Anglicans snub Swedish lesbian bishop
David Landes · 4 Nov 2009, 20:44
Published: 04 Nov 2009 15:10 GMT+01:00
Updated: 04 Nov 2009 20:44 GMT+01:00
- Church of Sweden says yes to gay marriage (22 Oct 09)
- Gains for gay marriage foes in church elections (21 Sep 09)
- Swedish lesbians more likely to wed than gay men (21 Jul 09)
Five bishops from various levels within the Anglican Church, including Archbishop of Canterbury Rowan Williams, have decided not to attend the November 8th ceremony, the Dagen newspaper reports.
Alan Harper, a bishop from Armagh in Northern Ireland, is also reported to be observing a moratorium on the ordination same sex bishops.
Coming just three weeks after Sweden granted same-sex marriages the same legal status as those between heterosexual couples, Brunne’s appointment in May 2009 to be the next bishop of the Church of Sweden’ Stockholm Diocese raised eyebrows in Sweden and abroad.
As the Church of Sweden has taken a more welcoming stance toward homosexuality, exemplified most recently in the October 22nd decision to allow church weddings for gay couples, its relations with the Church of England have become increasingly strained.
Back in July, two UK bishops warned that allowing homosexuals to be married in Swedish churches would lead to “an impairment of the relationship” between the Church of England and the Church of Sweden.
Brunne, who lives with Church of Sweden pastor Gunilla Lindén, was first ordained as a pastor in 1978 in Lund in southern Sweden, before moving to Stockholm in 2006.
She is set to be ordained as a bishop in Uppsala in eastern Sweden alongside another female pastor, Tuulikki Koivunen Bylund, who will take over as Bishop of Härnösand in northern Sweden.
Swedish Archbishop Anders Wejryd, who will conduct the ordination of Brunne and Koivunen Bylund, disputed the claim that the Church of England was somehow boycotting the ceremony.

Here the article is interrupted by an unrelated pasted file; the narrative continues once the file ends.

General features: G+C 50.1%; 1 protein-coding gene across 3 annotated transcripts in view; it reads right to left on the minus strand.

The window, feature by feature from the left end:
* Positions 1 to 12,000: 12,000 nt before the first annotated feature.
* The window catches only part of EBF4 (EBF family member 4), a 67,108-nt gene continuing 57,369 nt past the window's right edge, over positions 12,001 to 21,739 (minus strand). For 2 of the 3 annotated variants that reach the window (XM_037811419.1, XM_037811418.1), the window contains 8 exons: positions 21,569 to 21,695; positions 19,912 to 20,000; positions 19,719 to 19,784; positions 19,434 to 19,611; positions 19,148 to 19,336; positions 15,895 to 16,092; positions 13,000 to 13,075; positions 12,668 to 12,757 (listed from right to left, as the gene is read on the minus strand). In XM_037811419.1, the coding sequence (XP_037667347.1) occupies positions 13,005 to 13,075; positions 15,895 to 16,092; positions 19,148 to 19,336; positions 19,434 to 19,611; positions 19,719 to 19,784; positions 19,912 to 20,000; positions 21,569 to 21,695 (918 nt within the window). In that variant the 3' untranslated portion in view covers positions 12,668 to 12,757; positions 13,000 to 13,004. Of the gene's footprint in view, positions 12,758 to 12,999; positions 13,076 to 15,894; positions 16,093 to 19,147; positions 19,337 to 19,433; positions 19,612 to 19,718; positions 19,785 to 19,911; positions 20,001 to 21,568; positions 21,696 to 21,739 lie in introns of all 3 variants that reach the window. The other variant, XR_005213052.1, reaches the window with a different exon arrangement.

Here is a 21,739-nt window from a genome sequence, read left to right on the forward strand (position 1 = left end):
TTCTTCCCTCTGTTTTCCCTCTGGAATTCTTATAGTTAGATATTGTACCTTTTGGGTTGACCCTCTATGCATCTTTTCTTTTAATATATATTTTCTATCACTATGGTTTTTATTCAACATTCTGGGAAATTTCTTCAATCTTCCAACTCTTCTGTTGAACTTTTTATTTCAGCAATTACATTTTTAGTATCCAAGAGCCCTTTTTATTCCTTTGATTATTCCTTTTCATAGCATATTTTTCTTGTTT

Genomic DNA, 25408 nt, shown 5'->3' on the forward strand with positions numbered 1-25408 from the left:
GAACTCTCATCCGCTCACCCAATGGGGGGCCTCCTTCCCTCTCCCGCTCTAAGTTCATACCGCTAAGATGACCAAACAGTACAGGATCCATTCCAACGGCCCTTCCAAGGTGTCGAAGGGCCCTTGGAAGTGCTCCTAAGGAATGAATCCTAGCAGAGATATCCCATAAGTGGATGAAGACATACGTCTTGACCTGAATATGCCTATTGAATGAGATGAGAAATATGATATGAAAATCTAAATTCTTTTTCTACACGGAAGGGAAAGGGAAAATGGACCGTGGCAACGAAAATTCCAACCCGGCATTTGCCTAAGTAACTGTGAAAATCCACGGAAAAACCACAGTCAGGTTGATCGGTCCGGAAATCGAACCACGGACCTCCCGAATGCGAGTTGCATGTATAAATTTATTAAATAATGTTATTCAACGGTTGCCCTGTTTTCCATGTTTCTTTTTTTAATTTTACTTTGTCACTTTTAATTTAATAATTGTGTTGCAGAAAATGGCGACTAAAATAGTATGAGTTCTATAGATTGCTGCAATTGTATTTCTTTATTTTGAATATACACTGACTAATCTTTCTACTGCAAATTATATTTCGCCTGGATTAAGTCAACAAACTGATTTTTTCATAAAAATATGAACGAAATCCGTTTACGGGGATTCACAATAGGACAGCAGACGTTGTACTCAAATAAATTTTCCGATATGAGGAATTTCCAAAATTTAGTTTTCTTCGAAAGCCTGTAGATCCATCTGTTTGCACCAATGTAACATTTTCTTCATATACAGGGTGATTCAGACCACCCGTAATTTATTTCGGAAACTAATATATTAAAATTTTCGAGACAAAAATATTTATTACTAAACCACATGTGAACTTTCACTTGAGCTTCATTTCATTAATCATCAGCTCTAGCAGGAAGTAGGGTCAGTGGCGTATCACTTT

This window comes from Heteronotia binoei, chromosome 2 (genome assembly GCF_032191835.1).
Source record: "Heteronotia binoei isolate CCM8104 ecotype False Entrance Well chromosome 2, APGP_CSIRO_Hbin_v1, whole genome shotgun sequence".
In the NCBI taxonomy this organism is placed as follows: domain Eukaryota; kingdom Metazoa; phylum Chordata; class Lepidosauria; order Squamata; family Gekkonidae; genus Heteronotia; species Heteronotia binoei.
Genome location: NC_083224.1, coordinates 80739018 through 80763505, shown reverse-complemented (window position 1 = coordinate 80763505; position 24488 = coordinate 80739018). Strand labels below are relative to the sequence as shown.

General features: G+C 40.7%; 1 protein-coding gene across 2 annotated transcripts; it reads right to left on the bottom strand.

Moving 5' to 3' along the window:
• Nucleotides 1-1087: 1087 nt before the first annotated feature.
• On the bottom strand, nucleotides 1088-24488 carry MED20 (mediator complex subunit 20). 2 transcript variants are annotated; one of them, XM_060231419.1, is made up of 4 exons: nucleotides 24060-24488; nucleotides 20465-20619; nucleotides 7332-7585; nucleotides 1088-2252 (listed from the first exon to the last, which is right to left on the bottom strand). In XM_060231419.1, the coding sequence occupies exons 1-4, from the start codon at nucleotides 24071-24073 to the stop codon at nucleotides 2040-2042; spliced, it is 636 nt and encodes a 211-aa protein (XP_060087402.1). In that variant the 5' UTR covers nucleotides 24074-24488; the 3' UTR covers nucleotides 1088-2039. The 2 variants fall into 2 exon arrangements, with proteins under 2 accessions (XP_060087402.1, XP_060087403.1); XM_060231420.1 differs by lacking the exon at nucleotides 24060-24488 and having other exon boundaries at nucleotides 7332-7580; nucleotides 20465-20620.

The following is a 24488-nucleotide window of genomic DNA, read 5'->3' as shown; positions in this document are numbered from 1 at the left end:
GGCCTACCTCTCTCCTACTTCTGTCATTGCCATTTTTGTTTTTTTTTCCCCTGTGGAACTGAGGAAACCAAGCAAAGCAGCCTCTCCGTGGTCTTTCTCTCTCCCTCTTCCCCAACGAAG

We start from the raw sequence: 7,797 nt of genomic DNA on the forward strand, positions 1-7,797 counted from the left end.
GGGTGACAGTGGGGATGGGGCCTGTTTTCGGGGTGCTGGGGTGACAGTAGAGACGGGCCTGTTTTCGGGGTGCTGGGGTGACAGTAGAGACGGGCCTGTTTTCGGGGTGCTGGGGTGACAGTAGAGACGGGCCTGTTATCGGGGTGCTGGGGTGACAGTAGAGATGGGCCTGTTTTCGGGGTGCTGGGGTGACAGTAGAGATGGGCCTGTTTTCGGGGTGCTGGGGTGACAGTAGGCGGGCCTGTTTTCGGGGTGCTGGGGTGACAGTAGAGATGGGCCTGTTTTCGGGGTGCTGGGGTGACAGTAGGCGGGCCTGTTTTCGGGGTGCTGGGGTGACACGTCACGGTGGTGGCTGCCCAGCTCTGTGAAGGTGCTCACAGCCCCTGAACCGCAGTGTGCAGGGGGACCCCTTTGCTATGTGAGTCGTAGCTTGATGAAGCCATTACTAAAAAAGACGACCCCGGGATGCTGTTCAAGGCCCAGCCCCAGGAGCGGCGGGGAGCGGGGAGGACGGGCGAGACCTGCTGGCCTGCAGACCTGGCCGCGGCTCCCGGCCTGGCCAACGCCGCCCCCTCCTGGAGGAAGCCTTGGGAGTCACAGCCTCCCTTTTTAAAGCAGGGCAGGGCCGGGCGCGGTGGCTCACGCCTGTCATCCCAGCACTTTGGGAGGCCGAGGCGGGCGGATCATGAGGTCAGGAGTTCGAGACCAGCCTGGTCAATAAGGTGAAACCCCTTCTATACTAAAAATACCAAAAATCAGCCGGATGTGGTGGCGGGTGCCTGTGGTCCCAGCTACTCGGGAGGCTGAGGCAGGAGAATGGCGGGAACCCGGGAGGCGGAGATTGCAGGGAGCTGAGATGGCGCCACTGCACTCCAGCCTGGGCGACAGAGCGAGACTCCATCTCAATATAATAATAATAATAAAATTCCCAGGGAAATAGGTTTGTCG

“That’s not true at all,” he told the Kyrkans Tidning newspaper.
“We send invitations to those with the highest rank. That’s why the Archbishop of Canterbury received an invitation, but no one expected him to say yes.”
He added that the Church of England would be represented by the Reverend Karen Schmidt, who serves as the Bishop's Chaplain for the Portsmouth Diocese, with which the Stockholm Diocese has a twinning relationship whereby church leaders from both diocese conduct reciprocal visits with one another.
“The bishop, David Bingley of Portsmouth, couldn’t make it but will attend Eva Brunne’s reception the following Sunday,” Wejryd told the newspaper.
In addition to some bishops from the Churches of England and Ireland, the churches of Iceland, Estonia, Latvia and Lithuania, as well as the World Lutheran Federation have also elected to skip the ordination, although without providing any specific reason.
According to Wejryd, the international invitees who have declined to come include “many who generally never come”.
On the other hand, representatives from the churches of South Africa, the Philippines, Denmark, Norway, Finland, and Germany have indicated they plan to attend Sunday's ordination.